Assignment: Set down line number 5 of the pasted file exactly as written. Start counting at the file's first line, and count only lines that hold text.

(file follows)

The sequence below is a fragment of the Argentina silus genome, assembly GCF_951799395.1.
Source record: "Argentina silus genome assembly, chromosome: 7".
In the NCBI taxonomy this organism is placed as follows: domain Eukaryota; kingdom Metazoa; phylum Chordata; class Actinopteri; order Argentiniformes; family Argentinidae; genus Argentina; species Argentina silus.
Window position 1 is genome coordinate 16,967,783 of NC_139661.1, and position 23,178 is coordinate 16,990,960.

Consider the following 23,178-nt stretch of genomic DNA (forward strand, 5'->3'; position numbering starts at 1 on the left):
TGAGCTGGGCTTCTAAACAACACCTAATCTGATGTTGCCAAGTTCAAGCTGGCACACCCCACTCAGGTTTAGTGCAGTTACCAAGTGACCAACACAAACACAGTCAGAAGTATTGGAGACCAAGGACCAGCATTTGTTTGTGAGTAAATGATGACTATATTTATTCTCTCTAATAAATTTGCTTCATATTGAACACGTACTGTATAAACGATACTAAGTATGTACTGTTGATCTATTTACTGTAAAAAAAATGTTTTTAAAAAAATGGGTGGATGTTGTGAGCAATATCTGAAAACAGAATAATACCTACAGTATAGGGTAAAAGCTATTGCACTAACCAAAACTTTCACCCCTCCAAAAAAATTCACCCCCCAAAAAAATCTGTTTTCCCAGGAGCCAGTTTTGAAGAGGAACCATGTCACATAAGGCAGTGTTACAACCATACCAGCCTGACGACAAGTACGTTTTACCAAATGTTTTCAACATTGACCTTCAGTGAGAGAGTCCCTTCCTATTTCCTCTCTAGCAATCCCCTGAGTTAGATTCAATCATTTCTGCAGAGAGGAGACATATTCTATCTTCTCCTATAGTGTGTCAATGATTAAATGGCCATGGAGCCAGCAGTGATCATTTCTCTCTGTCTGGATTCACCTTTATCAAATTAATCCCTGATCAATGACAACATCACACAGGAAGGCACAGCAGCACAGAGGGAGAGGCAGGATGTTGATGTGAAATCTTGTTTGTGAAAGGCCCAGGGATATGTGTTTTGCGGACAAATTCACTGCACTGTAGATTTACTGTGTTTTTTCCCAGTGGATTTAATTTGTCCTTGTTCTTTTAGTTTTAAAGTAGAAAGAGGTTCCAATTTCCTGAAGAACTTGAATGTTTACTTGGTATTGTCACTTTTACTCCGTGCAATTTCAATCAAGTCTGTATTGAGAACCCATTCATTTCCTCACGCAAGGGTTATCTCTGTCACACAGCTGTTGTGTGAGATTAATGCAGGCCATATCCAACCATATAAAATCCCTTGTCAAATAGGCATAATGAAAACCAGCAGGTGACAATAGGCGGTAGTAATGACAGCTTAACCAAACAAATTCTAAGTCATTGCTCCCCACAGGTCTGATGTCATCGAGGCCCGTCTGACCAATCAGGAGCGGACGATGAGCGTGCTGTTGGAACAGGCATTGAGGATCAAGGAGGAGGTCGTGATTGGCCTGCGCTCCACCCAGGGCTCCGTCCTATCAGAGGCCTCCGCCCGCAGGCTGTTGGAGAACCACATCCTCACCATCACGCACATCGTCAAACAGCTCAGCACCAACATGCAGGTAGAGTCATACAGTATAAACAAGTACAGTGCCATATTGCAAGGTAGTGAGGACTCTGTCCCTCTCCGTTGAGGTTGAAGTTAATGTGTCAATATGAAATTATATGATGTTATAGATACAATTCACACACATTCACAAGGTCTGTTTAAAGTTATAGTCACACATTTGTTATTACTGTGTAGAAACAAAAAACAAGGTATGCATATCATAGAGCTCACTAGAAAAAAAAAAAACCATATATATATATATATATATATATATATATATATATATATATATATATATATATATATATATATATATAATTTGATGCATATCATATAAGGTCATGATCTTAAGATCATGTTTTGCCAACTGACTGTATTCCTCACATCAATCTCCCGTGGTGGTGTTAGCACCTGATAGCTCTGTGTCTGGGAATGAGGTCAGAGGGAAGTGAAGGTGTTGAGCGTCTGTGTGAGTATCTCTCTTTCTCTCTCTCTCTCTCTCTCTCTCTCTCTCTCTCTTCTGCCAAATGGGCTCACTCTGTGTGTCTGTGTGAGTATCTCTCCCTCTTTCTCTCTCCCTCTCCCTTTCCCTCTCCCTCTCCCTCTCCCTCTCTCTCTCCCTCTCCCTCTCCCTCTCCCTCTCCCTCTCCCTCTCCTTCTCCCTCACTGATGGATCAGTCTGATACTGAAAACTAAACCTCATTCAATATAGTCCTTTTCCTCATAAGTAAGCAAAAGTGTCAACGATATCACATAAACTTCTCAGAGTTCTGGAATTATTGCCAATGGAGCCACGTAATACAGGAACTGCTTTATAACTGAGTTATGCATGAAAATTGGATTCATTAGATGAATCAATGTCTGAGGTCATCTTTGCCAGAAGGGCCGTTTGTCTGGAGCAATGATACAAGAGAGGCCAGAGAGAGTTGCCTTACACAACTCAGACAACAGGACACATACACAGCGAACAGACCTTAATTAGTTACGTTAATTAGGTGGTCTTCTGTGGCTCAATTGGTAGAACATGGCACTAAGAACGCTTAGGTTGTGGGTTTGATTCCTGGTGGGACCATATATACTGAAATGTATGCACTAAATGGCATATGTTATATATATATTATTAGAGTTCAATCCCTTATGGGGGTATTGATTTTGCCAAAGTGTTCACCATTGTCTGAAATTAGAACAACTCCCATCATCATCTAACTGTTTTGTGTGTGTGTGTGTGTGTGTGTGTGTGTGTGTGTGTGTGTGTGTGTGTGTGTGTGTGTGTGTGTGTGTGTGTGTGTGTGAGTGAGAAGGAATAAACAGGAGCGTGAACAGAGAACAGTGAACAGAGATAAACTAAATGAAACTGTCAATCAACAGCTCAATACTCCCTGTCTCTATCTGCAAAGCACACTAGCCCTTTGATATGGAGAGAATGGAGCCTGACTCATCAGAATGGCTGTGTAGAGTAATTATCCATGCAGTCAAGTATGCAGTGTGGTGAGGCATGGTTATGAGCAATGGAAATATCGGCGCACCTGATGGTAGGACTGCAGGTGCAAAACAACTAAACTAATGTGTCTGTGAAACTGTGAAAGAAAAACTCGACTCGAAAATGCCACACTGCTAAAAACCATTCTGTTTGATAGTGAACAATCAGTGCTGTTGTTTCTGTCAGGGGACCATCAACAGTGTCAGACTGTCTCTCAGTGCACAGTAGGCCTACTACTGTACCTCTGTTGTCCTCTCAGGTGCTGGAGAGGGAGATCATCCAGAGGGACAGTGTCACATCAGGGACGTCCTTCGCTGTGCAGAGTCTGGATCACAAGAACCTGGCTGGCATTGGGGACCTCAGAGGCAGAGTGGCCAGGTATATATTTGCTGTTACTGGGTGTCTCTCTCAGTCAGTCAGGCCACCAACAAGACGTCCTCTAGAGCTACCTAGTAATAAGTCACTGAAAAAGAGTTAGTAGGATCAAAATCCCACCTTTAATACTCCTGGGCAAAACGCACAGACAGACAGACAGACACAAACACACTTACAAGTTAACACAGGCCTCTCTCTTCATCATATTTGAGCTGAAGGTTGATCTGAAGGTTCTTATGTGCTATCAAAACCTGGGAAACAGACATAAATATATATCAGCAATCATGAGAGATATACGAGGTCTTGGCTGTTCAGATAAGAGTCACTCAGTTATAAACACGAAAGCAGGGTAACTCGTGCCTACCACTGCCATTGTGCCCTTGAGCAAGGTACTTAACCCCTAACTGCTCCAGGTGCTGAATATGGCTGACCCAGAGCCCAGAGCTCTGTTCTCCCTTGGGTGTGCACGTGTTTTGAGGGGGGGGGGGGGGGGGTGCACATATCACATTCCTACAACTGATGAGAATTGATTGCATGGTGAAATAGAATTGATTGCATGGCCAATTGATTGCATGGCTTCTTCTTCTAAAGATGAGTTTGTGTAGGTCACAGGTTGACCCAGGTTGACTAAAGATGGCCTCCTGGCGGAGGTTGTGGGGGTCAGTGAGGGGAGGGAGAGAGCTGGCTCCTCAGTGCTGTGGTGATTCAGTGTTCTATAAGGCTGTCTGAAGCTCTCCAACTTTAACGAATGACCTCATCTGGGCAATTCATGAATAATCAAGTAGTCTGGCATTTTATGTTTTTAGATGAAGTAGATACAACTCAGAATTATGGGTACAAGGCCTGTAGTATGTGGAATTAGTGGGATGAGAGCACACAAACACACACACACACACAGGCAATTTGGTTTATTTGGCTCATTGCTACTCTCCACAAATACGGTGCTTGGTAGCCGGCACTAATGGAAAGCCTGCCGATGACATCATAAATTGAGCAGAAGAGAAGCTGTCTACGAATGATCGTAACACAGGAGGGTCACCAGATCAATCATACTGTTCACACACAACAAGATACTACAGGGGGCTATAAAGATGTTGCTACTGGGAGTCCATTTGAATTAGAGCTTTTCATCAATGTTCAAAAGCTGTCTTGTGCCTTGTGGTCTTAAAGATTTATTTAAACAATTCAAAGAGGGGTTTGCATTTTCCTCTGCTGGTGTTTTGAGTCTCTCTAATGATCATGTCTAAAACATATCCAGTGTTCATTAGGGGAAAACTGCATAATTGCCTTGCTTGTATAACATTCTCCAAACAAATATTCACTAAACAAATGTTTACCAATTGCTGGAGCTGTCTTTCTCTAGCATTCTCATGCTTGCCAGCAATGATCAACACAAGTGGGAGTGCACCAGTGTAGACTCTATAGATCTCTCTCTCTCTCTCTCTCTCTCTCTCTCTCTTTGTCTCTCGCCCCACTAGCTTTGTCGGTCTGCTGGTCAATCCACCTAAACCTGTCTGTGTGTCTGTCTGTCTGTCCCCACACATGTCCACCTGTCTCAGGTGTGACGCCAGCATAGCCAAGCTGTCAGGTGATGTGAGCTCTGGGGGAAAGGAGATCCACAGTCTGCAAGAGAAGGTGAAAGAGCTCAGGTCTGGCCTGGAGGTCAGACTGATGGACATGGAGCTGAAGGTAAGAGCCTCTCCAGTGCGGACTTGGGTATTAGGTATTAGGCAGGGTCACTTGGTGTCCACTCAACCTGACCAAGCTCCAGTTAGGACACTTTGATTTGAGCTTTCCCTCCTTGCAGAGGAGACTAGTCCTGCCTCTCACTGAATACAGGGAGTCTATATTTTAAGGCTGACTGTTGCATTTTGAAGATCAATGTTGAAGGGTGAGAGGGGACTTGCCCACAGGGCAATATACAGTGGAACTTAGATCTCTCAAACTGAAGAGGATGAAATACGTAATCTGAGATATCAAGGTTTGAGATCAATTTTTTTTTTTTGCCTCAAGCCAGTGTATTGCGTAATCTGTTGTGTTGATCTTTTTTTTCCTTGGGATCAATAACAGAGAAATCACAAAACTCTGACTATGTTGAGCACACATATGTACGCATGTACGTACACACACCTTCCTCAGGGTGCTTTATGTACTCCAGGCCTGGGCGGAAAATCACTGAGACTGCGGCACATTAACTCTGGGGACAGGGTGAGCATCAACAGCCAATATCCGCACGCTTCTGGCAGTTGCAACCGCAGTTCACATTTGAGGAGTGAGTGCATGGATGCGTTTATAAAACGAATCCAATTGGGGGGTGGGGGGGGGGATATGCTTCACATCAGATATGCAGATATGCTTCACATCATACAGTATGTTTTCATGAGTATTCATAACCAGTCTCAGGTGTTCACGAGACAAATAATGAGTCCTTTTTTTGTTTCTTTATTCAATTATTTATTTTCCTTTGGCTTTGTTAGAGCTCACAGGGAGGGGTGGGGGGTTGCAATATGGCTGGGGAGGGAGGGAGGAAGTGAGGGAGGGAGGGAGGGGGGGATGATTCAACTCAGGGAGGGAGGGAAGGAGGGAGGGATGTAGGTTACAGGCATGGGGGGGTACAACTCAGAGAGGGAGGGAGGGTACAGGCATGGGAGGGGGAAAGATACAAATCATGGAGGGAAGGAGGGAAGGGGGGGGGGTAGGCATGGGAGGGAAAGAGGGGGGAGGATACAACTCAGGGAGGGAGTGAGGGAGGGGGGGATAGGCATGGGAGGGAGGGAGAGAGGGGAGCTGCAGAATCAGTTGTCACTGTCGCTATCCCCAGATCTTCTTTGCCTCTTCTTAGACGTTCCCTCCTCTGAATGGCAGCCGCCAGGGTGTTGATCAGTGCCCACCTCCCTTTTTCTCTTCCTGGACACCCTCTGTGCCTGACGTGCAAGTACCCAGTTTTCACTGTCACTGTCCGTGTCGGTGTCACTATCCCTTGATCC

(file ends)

Consider the following 23,178-nt stretch of genomic DNA (forward strand, 5'->3'; position numbering starts at 1 on the left):